“These are people who are alive and enjoying their daily activities,” he said. “When you work in a small town, you’re taking care of people you know. You’re going to do whatever you have to do to keep people alive. I give all the credit to my team. I think they saved lives at the nursing home.”

The BAM recipients have shown few side effects, Slaba said. He considers the therapeutic as a major weapon for high-risk individuals.

However, BAM must be administered shortly after a positive test for COVID-19 for its peak effectiveness, he said. The Good Samaritan Center has tested its residents and staff since late September, providing early detection of COVID even when symptoms aren’t showing.

The hospital keeps at least 10 vials of BAM on hand at all times, seeking to start an infusion within 3-4 hours after a positive test, Slaba said. The most anyone has waited was 8-9 hours.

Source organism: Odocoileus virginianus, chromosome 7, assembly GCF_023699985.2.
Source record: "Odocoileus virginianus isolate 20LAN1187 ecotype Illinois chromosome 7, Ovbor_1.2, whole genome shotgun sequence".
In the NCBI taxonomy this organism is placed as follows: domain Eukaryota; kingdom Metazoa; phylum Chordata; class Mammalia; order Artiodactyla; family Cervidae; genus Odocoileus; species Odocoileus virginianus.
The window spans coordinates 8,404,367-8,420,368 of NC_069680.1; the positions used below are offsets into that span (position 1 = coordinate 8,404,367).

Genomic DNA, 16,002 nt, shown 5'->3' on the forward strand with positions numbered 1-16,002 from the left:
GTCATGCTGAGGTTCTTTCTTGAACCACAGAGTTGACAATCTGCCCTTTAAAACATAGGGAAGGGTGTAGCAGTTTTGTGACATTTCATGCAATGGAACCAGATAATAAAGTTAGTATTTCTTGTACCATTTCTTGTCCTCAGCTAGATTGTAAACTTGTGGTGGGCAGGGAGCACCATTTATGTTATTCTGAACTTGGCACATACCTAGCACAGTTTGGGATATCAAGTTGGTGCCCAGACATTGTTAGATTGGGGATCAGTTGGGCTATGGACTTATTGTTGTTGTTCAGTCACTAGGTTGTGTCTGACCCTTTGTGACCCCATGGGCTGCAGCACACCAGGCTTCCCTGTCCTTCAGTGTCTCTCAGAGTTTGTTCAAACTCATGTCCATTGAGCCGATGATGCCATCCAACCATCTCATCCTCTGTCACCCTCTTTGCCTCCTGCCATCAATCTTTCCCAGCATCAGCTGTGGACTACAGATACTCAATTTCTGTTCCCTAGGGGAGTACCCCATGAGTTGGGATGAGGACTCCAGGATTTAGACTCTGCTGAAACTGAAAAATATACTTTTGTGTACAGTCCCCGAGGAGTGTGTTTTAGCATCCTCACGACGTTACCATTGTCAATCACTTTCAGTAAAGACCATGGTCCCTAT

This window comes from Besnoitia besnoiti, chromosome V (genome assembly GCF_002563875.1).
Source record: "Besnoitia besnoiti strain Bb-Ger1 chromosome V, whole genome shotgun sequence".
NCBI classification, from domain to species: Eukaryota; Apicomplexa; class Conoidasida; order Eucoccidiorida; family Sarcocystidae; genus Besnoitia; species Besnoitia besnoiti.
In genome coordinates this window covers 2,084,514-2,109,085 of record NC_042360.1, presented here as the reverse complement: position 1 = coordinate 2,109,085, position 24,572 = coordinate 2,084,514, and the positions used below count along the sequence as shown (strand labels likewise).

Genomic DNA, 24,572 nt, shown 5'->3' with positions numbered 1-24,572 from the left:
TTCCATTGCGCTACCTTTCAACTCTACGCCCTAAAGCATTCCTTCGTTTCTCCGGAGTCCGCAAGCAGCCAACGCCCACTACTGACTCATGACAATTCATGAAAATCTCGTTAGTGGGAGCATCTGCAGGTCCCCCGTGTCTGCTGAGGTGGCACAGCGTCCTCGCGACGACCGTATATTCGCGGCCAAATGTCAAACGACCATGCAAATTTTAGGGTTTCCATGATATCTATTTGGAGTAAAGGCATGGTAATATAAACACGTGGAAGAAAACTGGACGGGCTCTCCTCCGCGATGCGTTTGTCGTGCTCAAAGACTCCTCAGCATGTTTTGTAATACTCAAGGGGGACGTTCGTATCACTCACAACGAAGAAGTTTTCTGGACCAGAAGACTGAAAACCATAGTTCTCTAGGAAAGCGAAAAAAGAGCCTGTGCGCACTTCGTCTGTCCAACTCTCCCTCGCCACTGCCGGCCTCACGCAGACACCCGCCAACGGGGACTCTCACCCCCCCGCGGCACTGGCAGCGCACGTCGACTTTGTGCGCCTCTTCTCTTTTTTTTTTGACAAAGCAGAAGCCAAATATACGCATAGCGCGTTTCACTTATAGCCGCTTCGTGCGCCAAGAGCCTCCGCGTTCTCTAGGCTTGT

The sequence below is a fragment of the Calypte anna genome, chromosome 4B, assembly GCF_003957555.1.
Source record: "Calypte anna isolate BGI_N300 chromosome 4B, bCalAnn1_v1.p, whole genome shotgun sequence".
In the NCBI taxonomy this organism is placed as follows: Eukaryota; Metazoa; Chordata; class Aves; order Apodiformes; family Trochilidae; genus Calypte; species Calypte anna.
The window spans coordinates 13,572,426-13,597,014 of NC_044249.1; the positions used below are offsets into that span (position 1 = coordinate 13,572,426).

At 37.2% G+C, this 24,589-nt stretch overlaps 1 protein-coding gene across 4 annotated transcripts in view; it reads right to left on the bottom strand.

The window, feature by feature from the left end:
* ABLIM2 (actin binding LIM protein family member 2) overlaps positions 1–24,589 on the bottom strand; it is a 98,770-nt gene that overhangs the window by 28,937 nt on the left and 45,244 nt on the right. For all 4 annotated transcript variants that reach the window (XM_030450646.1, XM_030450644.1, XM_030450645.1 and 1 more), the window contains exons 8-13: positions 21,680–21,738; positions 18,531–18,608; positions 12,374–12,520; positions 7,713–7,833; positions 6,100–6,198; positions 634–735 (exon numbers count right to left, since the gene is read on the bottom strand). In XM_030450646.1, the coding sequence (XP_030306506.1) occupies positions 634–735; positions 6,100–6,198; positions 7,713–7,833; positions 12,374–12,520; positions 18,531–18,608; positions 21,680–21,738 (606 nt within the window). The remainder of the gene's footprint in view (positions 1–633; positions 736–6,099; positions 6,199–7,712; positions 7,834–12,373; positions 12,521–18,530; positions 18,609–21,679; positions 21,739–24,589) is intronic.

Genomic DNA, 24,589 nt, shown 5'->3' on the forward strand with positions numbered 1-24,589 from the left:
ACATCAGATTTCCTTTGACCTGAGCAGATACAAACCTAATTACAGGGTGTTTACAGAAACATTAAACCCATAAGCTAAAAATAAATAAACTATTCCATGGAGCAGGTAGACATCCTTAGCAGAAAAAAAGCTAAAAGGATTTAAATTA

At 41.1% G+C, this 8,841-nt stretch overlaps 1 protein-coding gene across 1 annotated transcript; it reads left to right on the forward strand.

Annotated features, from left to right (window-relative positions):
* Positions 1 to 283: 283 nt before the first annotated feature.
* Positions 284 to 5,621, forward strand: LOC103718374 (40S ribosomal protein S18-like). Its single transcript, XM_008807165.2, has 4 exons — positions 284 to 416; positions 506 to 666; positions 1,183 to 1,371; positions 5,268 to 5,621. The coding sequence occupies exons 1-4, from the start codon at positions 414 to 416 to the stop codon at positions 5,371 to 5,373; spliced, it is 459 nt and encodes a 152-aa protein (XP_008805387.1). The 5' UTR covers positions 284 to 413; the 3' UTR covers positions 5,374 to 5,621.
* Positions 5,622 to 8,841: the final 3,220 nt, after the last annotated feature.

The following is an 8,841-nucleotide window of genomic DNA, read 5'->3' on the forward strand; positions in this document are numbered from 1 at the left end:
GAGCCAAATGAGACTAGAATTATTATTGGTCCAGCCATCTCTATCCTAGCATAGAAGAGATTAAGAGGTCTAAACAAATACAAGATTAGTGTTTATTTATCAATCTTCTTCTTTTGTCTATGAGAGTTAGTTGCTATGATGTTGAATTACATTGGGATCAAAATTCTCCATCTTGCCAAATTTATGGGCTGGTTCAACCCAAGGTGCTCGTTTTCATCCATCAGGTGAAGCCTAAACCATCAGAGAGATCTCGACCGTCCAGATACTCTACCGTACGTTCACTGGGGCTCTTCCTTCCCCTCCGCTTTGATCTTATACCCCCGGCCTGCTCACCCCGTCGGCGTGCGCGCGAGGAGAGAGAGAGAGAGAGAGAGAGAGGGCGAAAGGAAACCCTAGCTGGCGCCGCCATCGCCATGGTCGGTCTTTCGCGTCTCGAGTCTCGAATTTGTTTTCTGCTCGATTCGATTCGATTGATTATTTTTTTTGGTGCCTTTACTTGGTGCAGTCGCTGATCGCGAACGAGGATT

“When our staff receives a call, they set up regardless of the hours,” he said. “If someone needs an infusion at 7 a.m. or late at night, we give it.”

Dr. Mikaela Koenig, a WCMH staff member, also serves as the medical director for the nursing home. She informed Podzimek about the available BAM as well as details about the therapeutic.

The nursing home administrator was struck by the news.

“With the help of God, we were able to keep COVID out of our nursing home for months until an answer came,” she said. “Just as we had the virus enter our nursing home, BAM became available.”


Wagner’s success received statewide attention this month. Gov. Kristi Noem noted the effort during her State of the State address, recognizing Slaba in the gallery. In addition, South Dakota Department of Health officials have spoken of the promise with the new therapeutics.

Podzimek found the statewide attention unexpected but expressed appreciation for the recognition of local efforts. In addition, the nursing home has been commended during an assessment for using BAM infusions in the long-term care setting.